My Son The Fanatic Essay
Parvez seemingly has lived in Britain for nearly twenty years; he has greatly adapted to British culture and lived a happy and free life.
He was born in Lahore where he was taught the Koran.
I always felt that the door of opportunity in this country was always open, provided you were willing to work freeing Antigone from her "bridal chamber where all are laid to rest" (900).
Finding out about the death of his son, wife and Antigone he then undergoes complete anagnorisis.
Hammer is the author-narrator of the film, "Interviews with My Lai Veterans." As a reporter for the New York Times, Hammer wrote many articles concerning the war in Vietnam.
Hammer researched this book in both Vietnam and here in America by interviewing both the Vietnamese survivors always held the small hope that somehow, I would come to America.
In school “the Maulvi had attached a string to the ceiling and tied it to Parvez’ hair to stop him from falling asleep, while he was studying the Koran.” This most likely caused Parvez to turn away from his strict religion.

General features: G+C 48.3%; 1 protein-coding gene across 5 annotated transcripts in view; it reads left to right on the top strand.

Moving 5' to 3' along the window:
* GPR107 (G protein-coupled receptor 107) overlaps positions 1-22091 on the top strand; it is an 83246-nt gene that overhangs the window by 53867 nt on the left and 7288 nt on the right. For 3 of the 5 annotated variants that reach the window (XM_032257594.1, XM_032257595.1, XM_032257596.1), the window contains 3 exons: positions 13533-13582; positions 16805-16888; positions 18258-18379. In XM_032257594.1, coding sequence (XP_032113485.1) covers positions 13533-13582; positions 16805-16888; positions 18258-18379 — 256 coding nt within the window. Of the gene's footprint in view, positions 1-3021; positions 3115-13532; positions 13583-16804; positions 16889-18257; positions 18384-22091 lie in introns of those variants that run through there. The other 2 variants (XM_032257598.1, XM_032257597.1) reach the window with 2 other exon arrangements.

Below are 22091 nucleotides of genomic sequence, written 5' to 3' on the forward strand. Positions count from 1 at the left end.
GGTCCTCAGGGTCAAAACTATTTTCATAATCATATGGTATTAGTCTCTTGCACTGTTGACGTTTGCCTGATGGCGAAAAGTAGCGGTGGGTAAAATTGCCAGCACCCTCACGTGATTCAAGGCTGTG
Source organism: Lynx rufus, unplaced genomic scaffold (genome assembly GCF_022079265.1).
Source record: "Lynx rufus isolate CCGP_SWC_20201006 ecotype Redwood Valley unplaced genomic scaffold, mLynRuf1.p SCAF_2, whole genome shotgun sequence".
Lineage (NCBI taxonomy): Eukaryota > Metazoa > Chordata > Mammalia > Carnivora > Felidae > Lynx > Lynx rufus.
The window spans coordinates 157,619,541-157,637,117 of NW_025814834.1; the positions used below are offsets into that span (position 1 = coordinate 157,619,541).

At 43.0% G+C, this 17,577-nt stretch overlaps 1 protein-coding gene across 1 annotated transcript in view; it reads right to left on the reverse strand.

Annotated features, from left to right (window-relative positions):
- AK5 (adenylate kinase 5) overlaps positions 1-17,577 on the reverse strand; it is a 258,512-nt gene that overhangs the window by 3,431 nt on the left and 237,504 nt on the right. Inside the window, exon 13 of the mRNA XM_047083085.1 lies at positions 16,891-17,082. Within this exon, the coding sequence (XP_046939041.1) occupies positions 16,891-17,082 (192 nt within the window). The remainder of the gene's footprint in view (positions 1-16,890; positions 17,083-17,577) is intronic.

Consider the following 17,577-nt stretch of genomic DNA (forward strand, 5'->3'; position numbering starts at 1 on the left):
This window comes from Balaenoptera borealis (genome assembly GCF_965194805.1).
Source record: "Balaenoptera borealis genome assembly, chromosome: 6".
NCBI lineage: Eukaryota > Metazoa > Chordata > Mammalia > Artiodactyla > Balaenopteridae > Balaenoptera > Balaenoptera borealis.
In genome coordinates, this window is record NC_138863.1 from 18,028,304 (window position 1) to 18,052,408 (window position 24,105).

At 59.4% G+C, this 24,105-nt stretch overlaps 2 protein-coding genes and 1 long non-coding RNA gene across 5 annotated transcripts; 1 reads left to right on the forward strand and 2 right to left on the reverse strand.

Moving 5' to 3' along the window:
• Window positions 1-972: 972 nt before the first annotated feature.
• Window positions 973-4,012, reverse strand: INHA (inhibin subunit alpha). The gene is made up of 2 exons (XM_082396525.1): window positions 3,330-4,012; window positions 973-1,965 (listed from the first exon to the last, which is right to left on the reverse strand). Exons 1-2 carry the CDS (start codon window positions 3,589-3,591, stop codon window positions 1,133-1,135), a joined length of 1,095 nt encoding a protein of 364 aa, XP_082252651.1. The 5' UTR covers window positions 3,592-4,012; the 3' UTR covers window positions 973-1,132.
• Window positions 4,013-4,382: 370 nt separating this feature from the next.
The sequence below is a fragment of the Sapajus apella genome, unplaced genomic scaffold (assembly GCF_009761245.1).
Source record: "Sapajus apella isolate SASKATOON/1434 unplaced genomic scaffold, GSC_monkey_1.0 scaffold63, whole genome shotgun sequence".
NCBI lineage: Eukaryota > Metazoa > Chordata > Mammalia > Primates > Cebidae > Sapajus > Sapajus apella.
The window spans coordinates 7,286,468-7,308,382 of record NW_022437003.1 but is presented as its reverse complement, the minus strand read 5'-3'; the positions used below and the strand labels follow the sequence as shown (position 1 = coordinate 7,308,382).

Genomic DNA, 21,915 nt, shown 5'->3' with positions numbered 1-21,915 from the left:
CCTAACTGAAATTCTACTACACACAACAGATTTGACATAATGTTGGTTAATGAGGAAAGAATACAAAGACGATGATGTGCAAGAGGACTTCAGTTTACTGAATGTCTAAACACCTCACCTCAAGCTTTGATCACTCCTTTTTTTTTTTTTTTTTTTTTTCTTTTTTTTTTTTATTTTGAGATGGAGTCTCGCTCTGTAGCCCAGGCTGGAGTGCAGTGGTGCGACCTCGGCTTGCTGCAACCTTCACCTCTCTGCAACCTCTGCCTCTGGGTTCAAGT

He seemed to live through his son, and in turn had a lot of dreams for his son to achieve.
My Son the Fanatic Hanif Kureishi’s short story “My Son the Fanatic” is the story of two competing beliefs: Ali’s passion for anti western Islam, and his father Parvez’s dream of providing for his family.
Both father and son have different views on how to live life, and the idea of religion.
Instead of the usual tangle of clothes, books, cricket bats, video games, the room was becoming neat and ordered; spaces began appearing where before there had been only mess.
Initially Parvez had been pleased: his son was outgrowing his teenage attitudes.